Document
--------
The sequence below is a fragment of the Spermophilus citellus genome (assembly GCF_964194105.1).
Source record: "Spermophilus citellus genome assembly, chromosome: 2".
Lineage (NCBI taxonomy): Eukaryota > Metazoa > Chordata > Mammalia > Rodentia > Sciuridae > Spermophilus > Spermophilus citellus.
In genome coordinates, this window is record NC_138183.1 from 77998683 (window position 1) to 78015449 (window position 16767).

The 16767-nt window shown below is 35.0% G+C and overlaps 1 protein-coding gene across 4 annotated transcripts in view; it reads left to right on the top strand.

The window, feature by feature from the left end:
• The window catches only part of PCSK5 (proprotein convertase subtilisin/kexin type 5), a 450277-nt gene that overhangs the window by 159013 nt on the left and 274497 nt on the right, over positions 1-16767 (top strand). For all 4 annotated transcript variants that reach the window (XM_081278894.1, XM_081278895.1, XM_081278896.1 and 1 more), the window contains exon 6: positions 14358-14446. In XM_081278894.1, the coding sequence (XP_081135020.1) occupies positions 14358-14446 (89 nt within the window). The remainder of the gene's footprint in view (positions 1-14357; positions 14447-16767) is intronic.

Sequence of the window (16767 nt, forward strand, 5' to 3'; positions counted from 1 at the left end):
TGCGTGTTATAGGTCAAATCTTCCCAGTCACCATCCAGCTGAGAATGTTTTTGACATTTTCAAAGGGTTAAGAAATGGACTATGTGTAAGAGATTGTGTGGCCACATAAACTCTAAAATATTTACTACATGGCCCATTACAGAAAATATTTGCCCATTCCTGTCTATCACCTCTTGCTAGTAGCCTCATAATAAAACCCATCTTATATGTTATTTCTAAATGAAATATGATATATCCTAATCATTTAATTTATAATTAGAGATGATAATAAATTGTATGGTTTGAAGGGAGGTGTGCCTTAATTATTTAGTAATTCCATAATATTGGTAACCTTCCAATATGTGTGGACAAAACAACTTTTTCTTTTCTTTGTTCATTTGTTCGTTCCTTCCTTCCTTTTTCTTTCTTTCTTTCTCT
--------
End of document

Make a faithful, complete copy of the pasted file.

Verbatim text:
The sequence below is a fragment of the Spermophilus citellus genome (assembly GCF_964194105.1).
Source record: "Spermophilus citellus genome assembly, chromosome: 2".
Lineage (NCBI taxonomy): Eukaryota > Metazoa > Chordata > Mammalia > Rodentia > Sciuridae > Spermophilus > Spermophilus citellus.
In genome coordinates, this window is record NC_138183.1 from 77998683 (window position 1) to 78015449 (window position 16767).

The 16767-nt window shown below is 35.0% G+C and overlaps 1 protein-coding gene across 4 annotated transcripts in view; it reads left to right on the top strand.

The window, feature by feature from the left end:
• The window catches only part of PCSK5 (proprotein convertase subtilisin/kexin type 5), a 450277-nt gene that overhangs the window by 159013 nt on the left and 274497 nt on the right, over positions 1-16767 (top strand). For all 4 annotated transcript variants that reach the window (XM_081278894.1, XM_081278895.1, XM_081278896.1 and 1 more), the window contains exon 6: positions 14358-14446. In XM_081278894.1, the coding sequence (XP_081135020.1) occupies positions 14358-14446 (89 nt within the window). The remainder of the gene's footprint in view (positions 1-14357; positions 14447-16767) is intronic.

Sequence of the window (16767 nt, forward strand, 5' to 3'; positions counted from 1 at the left end):
TGCGTGTTATAGGTCAAATCTTCCCAGTCACCATCCAGCTGAGAATGTTTTTGACATTTTCAAAGGGTTAAGAAATGGACTATGTGTAAGAGATTGTGTGGCCACATAAACTCTAAAATATTTACTACATGGCCCATTACAGAAAATATTTGCCCATTCCTGTCTATCACCTCTTGCTAGTAGCCTCATAATAAAACCCATCTTATATGTTATTTCTAAATGAAATATGATATATCCTAATCATTTAATTTATAATTAGAGATGATAATAAATTGTATGGTTTGAAGGGAGGTGTGCCTTAATTATTTAGTAATTCCATAATATTGGTAACCTTCCAATATGTGTGGACAAAACAACTTTTTCTTTTCTTTGTTCATTTGTTCGTTCCTTCCTTCCTTTTTCTTTCTTTCTTTCTCT